Why Coopers’ marriage debate video was a bad move


The Gay and Lesbian community are being compared to Nazis, religious organisations are up in arms, and the widespread negative responses to the Coopers debacle is being depicted as intolerance, labeled as ‘shutting down of free speech’ and portrayed as Orwellian manipulation.

Meanwhile other less reactionary voices are asking why the video of the Bible Society’s debate over marriage equality and it’s association with Brewer Coopers provoked such extreme reactions?

The reason is pretty clear once you shut out the shouting and think about it.

Brewer Coopers were sent into a flurry this week when the public showed their displeasure with the company’s association with a video discussion on marriage equality.

The company who declares ‘Nothing Tastes Better’ in their advertisements, discovered that nothing leaves a bad taste in the mouths of consumers, than a debate over a topic that the overwhelming majority of Australians already have a clear opinion on.

The brewer signed up to celebrate the 200th anniversary of The Bible Society, by creating a commemorative package for their light beer which came with biblical quotes on the cartons.

The Bible Society in turn made a video called ‘Keeping it Light’ where two federal Liberal MPs had a lighthearted discussion about marriage equality, while toasting the Bible Society with a couple of bottles of Coopers lite.

Andrew Hastie repeated his view that marriage is just between a man and a woman, while Tim Wilson argued the case for allowing gay couples to wed.

The response from the public and venues was pretty clear.

Punters vowed to stop drinking the beer, venues poured kegs down the drain, and orders were cancelled.

The Brewer went into damage control first saying they supported all sides of the discussion, then distancing themselves from The Bible Society, and finally issuing an awkward video were they pledged their support for marriage equality and apologised for their bad judgement.

Coopers has marketed themselves as a brand appealing to hipsters and scenesters, aligning themselves with independent radio stations, cool music festivals and a cosmopolitan young audience.

I’ve worked at organisations who have been sponsored by Coopers, they encourage you to make sure lots of their products are featured in photographs from events you put on. You’re encouraged to make sure if someone’s holding a bottle of Coopers in a shot, the label is clearly visible and facing outwards. Coopers wants to be seen as the beer of choice for a certain audience.

It’s hardly surprising that this same audience saw a brand mismatch when the Bible Society video appeared.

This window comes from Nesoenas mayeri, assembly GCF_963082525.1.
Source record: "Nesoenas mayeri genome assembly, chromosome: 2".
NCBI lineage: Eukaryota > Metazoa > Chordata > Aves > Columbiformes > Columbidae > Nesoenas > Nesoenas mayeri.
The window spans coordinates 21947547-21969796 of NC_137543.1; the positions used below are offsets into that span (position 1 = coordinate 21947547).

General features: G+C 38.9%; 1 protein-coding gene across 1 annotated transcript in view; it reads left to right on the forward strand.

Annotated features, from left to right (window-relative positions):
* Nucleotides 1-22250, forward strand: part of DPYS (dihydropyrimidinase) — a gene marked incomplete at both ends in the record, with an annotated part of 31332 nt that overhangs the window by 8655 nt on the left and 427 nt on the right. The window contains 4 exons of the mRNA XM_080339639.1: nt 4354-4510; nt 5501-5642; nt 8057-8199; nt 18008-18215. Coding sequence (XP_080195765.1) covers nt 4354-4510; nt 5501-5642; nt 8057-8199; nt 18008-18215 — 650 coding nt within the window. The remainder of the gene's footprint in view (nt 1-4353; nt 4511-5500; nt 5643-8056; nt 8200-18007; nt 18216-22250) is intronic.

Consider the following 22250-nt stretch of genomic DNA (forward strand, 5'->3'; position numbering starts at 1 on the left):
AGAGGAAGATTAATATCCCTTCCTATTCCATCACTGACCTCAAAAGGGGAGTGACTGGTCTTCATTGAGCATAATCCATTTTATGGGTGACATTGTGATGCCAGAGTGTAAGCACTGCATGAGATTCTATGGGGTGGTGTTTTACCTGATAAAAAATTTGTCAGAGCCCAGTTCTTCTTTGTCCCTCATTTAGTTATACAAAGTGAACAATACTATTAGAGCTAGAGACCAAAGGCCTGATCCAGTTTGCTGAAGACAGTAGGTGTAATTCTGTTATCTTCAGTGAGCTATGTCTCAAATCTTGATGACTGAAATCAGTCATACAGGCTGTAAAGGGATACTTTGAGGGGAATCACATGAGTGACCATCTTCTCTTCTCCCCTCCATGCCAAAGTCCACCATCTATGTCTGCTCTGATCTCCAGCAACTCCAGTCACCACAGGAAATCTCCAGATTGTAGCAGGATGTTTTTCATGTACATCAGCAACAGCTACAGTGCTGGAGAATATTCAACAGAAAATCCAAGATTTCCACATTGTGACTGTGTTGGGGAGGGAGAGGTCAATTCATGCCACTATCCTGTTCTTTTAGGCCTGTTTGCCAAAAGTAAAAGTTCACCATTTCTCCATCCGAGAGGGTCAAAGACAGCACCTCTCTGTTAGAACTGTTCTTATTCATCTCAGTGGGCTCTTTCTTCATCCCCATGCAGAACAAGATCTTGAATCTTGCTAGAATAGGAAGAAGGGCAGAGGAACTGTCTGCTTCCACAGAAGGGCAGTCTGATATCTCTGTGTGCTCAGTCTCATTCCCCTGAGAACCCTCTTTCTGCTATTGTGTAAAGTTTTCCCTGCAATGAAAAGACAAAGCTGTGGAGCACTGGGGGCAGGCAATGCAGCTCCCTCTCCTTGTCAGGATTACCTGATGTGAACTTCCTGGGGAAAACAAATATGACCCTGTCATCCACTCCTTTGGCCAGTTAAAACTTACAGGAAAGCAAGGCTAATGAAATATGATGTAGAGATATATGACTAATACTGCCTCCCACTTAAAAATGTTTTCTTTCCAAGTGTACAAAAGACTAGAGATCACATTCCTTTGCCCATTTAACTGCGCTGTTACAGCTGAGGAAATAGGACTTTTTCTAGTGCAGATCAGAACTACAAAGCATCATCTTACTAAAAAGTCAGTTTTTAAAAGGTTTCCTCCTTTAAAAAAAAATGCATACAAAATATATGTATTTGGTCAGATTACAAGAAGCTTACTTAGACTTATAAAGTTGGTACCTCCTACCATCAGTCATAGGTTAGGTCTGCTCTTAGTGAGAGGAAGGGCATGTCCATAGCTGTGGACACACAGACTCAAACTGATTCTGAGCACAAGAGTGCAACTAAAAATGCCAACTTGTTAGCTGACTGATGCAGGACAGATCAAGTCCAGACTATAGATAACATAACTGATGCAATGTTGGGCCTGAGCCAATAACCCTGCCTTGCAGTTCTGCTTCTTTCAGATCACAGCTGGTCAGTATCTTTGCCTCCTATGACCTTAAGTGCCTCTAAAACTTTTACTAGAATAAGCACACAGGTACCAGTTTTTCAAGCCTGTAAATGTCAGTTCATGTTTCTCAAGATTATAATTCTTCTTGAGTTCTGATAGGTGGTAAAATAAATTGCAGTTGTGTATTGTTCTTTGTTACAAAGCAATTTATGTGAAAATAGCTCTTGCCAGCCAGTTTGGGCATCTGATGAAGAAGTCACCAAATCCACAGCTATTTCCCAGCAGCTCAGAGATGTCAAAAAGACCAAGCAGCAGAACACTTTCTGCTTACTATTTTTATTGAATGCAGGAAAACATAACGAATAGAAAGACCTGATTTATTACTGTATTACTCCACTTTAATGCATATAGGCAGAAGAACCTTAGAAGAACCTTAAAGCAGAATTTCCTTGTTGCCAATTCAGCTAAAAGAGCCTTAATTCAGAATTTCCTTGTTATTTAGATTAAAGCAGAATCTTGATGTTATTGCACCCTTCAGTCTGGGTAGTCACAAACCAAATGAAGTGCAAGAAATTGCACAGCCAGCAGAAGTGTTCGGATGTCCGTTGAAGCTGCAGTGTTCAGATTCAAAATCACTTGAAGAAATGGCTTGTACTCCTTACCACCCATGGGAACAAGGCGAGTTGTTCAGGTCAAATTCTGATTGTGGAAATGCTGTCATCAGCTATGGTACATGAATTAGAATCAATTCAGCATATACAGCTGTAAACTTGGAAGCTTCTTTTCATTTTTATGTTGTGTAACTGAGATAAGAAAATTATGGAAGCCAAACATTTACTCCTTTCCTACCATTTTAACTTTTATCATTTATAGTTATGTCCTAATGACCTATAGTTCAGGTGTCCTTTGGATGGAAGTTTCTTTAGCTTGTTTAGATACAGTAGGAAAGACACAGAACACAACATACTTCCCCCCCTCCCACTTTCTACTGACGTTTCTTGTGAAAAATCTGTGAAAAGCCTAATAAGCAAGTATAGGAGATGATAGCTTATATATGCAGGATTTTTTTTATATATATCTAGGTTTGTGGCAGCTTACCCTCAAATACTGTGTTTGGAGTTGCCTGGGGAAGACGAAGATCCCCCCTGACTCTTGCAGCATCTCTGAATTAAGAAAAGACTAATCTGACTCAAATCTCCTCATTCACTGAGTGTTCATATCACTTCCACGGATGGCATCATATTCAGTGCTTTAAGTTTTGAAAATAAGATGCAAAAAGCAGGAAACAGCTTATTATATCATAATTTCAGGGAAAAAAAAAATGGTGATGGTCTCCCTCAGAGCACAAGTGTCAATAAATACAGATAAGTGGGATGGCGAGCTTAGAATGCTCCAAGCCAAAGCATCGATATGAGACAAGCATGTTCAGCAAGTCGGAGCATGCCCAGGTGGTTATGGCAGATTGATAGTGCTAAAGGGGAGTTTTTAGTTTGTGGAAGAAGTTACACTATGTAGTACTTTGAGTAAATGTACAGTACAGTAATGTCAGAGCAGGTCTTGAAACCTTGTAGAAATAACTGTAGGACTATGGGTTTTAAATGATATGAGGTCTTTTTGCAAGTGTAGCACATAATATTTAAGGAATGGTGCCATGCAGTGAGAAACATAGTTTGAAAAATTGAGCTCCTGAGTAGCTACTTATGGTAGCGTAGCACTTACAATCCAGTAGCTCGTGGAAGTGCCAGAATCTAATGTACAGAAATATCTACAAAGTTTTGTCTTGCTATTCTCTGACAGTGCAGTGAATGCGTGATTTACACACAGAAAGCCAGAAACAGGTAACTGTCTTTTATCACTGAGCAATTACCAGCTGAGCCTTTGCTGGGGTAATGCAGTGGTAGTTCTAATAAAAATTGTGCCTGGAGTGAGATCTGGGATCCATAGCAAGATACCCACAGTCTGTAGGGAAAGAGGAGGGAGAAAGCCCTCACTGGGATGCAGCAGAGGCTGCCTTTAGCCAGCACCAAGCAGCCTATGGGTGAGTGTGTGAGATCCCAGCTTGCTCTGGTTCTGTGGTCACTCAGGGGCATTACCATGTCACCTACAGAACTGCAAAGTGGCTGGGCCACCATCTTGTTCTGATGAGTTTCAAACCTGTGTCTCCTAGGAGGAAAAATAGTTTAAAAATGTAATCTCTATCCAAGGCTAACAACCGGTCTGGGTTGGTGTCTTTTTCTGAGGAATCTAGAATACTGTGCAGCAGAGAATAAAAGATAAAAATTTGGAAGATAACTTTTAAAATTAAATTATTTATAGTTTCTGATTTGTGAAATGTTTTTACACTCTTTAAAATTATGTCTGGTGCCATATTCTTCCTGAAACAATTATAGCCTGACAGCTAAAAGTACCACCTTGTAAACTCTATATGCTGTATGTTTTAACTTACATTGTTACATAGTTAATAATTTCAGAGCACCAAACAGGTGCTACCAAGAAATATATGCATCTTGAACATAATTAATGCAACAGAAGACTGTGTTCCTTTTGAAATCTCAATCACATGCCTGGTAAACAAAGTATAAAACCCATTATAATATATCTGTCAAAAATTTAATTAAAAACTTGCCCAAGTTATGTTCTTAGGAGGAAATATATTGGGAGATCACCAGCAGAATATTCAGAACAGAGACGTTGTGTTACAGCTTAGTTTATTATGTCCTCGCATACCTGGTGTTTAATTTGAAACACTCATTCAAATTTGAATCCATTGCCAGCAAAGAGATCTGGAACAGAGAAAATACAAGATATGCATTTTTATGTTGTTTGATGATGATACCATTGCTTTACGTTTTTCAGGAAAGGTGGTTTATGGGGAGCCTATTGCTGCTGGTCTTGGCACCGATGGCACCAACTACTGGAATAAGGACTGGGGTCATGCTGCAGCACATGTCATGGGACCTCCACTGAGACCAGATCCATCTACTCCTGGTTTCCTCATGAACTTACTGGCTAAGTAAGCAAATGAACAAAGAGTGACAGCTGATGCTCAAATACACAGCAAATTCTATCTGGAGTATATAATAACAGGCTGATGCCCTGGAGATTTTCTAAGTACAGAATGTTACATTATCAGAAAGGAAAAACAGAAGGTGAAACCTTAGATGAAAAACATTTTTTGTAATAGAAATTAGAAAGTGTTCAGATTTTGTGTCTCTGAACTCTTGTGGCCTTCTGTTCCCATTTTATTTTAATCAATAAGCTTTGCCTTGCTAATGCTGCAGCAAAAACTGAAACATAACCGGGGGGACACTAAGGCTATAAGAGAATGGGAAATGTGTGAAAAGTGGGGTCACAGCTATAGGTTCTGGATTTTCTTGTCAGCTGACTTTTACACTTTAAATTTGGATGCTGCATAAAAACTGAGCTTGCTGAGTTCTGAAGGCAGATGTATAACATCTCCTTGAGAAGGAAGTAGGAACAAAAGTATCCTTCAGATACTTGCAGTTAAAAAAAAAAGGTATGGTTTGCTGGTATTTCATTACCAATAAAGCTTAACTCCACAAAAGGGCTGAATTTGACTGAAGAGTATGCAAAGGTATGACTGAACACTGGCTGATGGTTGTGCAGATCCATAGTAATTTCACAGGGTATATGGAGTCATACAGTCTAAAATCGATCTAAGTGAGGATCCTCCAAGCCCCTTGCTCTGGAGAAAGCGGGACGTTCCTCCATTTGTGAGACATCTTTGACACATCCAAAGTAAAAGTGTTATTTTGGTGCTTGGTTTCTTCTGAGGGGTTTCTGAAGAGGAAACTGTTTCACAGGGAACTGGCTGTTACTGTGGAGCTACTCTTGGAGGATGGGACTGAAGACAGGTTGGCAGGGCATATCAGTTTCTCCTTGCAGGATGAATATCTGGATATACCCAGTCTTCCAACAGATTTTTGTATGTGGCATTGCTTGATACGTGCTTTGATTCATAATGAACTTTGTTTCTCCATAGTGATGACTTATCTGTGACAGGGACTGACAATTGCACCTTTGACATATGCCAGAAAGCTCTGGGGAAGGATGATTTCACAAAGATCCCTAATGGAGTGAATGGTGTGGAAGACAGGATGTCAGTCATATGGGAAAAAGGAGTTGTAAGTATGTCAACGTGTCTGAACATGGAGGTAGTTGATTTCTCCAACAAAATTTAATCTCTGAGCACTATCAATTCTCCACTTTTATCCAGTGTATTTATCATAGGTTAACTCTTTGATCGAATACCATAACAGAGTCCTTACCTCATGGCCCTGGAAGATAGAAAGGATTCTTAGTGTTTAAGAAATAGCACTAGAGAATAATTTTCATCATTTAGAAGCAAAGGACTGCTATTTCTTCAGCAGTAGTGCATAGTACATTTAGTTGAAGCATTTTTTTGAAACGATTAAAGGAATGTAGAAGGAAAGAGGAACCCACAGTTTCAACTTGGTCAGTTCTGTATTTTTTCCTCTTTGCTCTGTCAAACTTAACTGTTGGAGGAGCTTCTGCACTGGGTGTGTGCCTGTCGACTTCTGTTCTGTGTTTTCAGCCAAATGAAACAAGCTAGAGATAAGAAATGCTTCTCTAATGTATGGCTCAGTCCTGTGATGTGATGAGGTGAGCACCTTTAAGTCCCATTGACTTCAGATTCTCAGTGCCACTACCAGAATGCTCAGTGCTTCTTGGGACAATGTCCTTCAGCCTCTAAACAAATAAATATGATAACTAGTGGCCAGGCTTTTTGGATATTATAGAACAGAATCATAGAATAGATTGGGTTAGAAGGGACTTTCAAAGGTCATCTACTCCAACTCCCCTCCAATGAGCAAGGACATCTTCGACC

The overwhelming majority of Australian’s support marriage equality, that huge support is at it’s highest levels among younger voters and people who live in inner city areas. Did Coopers forget who buys their beer?

Secondly, the video featured two MPs from the Liberal party. While Tim Wilson does support marriage equality, he’s also a member of the party that has, in many people’s views, failed to progress the issue despite the overwhelming public support.

While Wilson supports marriage equality, he has also been quick to distance himself from calls for a free vote following the failure of the government’s plebiscite proposal. Wilson is a supporter of change, but all in good time.

The suggestion that we need to be having further debate on the issue of marriage equality, or just patiently wait for the government to act, is one that doesn’t wash with Cooper’s audience. They’ve seen the debate argued many times, they’ve already made up their mind. They want action.

Thirdly, the proposition that we need to treat this issue through a ‘keeping it light’ conversation doesn’t wash either.

Just as there has been a rejection of marriage being a topic for game shows and reality TV, and people do not believe their relationships should be the subject of national wide opinion poll, nor do they think discussions about the validity of their relationships and families be fodder for a beer promotion.

What the Coopers debacle does illustrate is people want a free vote in parliament by the people they elected. Andrew Hastie can stand up and talk about his view, Tim Wilson can speak too, and then a vote can be held.

Opening the beers is for the celebration that follows.

Graeme Watson

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